If you feel better, you could wash your face or do some stretches. This isn’t always easy, so be kind to yourself. You’re doing the best you can.

Be kind to yourself, be your own best friend.

Keep connected with others

Being connected to others is really important for wellbeing.

Spending time with other people can improve how we feel. It can make us feel good to support others, too. You could organise something with your friends, family or partner(s), or text someone you’ve not spoken to in a while. You could try meeting new people by volunteering or by joining a new club.

There are lots of different ways of spending time with others. Sometimes, you might want to play a video game online with others or spend time with a pet.

Spend time in nature

Spending time outside in nature can help our mental and physical wellbeing. You could try things like going for a walk in a local park or sitting outside wherever you can.

If you’re not able to get outside, you can bring nature inside. You could notice any nature you see from your window, like birds or trees, or by listening to the rain. You could collect potted plants, leaves, flowers or pebbles to decorate your space.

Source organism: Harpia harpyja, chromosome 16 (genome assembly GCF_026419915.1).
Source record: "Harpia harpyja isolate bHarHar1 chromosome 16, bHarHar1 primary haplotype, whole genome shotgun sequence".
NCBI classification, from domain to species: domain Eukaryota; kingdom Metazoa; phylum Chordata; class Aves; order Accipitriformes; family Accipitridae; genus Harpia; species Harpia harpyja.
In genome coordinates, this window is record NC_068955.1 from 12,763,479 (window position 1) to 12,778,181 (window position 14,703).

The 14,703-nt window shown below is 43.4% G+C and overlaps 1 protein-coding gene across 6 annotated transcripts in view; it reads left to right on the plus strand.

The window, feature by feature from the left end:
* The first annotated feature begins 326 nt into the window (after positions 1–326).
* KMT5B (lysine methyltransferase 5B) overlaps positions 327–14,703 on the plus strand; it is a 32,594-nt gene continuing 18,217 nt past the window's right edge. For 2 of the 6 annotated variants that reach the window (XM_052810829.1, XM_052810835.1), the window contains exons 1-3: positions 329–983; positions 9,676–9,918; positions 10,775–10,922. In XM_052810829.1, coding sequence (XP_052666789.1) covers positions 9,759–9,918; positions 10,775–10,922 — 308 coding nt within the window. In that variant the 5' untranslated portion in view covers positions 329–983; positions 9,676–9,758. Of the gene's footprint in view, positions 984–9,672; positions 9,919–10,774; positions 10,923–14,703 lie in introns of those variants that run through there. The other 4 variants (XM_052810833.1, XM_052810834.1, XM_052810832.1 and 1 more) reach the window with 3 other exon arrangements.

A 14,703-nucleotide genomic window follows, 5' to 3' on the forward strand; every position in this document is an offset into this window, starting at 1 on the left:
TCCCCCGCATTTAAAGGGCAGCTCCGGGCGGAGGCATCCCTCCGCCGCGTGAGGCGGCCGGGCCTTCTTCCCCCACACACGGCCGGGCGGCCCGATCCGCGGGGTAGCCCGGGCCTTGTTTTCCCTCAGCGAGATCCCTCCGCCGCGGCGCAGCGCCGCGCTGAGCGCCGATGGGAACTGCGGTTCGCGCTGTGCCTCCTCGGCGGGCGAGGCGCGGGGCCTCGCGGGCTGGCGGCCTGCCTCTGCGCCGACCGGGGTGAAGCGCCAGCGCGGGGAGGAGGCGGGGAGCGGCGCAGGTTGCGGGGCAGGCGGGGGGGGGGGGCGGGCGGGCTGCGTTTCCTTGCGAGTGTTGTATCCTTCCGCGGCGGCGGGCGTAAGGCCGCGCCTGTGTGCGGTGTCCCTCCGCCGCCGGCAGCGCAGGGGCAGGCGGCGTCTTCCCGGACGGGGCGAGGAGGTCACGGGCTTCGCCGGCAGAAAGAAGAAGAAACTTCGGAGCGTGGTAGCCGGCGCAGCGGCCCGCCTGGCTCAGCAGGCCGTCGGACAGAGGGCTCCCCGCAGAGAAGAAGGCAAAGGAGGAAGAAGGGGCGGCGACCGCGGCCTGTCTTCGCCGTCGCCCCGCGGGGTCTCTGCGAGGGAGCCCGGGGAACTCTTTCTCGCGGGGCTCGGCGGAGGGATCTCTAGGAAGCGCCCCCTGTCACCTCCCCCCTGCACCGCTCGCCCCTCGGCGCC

You might also want to listen to nature sounds, or watch videos and play games set in the natural world.

I feel that exercise releases a lot of tension and gives me purpose.

Identify stressful situations or triggers

There might be things that make you feel worse or challenges that you find hard to manage. It can help to be as prepared as you can. That might mean planning what you’ll do in advance and having things ready to help you cope.

For example, you might make a calming playlist, save a TV show to look forward to or make sure you have easy food around.